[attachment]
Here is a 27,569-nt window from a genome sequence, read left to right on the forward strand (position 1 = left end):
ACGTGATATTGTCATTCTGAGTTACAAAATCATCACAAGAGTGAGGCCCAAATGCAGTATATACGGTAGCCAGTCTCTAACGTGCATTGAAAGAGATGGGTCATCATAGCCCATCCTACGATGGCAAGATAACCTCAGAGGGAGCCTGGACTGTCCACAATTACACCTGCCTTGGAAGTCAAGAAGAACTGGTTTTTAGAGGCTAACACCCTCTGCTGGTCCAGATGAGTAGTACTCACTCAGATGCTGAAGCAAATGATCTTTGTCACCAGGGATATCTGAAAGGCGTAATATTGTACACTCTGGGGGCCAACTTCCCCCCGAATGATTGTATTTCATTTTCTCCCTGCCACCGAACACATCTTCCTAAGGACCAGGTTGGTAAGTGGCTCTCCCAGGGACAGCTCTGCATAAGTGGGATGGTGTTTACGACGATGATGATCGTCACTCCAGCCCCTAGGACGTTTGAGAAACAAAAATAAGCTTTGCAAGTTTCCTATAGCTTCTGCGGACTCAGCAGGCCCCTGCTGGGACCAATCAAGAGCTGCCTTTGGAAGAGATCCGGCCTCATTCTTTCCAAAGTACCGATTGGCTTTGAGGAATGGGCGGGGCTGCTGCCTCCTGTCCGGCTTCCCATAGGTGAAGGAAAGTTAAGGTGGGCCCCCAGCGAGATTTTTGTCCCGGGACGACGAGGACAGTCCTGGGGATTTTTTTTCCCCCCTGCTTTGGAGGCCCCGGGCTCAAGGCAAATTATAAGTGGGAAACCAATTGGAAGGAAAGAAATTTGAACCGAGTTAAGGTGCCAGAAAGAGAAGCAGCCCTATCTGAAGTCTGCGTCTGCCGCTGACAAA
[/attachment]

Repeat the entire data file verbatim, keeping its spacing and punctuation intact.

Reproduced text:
Here is a 27,569-nt window from a genome sequence, read left to right on the forward strand (position 1 = left end):
ACGTGATATTGTCATTCTGAGTTACAAAATCATCACAAGAGTGAGGCCCAAATGCAGTATATACGGTAGCCAGTCTCTAACGTGCATTGAAAGAGATGGGTCATCATAGCCCATCCTACGATGGCAAGATAACCTCAGAGGGAGCCTGGACTGTCCACAATTACACCTGCCTTGGAAGTCAAGAAGAACTGGTTTTTAGAGGCTAACACCCTCTGCTGGTCCAGATGAGTAGTACTCACTCAGATGCTGAAGCAAATGATCTTTGTCACCAGGGATATCTGAAAGGCGTAATATTGTACACTCTGGGGGCCAACTTCCCCCCGAATGATTGTATTTCATTTTCTCCCTGCCACCGAACACATCTTCCTAAGGACCAGGTTGGTAAGTGGCTCTCCCAGGGACAGCTCTGCATAAGTGGGATGGTGTTTACGACGATGATGATCGTCACTCCAGCCCCTAGGACGTTTGAGAAACAAAAATAAGCTTTGCAAGTTTCCTATAGCTTCTGCGGACTCAGCAGGCCCCTGCTGGGACCAATCAAGAGCTGCCTTTGGAAGAGATCCGGCCTCATTCTTTCCAAAGTACCGATTGGCTTTGAGGAATGGGCGGGGCTGCTGCCTCCTGTCCGGCTTCCCATAGGTGAAGGAAAGTTAAGGTGGGCCCCCAGCGAGATTTTTGTCCCGGGACGACGAGGACAGTCCTGGGGATTTTTTTTCCCCCCTGCTTTGGAGGCCCCGGGCTCAAGGCAAATTATAAGTGGGAAACCAATTGGAAGGAAAGAAATTTGAACCGAGTTAAGGTGCCAGAAAGAGAAGCAGCCCTATCTGAAGTCTGCGTCTGCCGCTGACAAA